Sunday, May 27, 2018

St. Melangell's Lambs

There's a rabbit that keeps hanging around my yard in the late afternoons to cool off; he makes the world more interesting, so it seems fitting to mark today, the feast day of the patron saint of rabbits, hares, and those who raise them, St. Monacella, also known as St. Melangell.

The tale of the saint is this. St. Melangell was an Irish princess who fled Ireland as a teenager so that she would not have to marry; she ended up in Wales, where she lived for about fifteen years as a hermit. One day the Prince of Powys was out hunting hares, and while in pursuit he came suddenly into a thicket and saw an unexpected sight that stopped him short: a beautiful young woman in prayer, holding the hare, while his hunting dogs were whining and barking a few feet away. The prince heard her story, and gave her the land where he had discovered her, so that she might found an abbey there. She lived to a pious old age, and was buried in the small church in the village that had sprung up near the abbey; the village, Pennant, became known as Pennant Melangell, and the church became known as St. Melangell's. The hares in the parish were sometimes called 'St. Melangell's lambs', and for a very long time it was considered wrong to harm any hare within the borders of the parish, because in it they had the right of sanctuary.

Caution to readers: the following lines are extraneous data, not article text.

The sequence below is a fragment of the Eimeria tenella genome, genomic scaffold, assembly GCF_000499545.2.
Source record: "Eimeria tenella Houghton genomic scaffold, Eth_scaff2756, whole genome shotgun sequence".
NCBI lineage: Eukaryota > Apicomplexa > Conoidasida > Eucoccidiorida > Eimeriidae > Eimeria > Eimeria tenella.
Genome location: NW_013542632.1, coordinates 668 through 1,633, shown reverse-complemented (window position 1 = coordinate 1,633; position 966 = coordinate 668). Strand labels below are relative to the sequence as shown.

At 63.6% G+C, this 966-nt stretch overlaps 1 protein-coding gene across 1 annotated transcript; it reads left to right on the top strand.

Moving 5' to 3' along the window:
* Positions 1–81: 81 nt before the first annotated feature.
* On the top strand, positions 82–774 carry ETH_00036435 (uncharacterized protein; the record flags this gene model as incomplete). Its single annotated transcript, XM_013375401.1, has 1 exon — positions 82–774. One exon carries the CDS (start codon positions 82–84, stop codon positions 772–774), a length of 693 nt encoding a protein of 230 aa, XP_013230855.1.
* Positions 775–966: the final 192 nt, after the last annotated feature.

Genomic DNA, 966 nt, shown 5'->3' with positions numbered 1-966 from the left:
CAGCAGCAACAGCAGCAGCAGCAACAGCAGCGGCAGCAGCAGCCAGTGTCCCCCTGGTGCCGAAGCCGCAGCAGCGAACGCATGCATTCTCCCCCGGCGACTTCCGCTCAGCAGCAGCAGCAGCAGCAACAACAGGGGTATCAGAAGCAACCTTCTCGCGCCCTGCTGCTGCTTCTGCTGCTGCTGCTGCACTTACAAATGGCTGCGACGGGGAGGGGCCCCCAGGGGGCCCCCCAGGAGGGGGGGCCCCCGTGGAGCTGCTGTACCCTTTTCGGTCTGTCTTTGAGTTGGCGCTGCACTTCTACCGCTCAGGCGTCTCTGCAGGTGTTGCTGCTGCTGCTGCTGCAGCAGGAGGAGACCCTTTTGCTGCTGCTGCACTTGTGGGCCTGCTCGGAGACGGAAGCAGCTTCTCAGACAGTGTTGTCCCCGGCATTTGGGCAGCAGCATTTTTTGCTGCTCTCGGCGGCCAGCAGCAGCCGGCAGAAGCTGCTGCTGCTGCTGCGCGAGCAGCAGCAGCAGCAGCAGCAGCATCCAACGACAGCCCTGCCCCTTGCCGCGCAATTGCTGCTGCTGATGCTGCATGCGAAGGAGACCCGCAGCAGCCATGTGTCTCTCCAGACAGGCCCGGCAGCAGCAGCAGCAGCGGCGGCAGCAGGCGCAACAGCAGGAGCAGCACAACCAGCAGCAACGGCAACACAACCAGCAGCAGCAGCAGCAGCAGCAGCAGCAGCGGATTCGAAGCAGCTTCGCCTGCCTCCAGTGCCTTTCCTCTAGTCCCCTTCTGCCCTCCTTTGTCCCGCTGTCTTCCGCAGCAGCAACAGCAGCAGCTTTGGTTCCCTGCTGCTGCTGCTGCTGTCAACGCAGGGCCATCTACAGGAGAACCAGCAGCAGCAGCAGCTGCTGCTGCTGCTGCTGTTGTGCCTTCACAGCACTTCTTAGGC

Shrine of St. Monacella in Pennant Melangel Church, 1795

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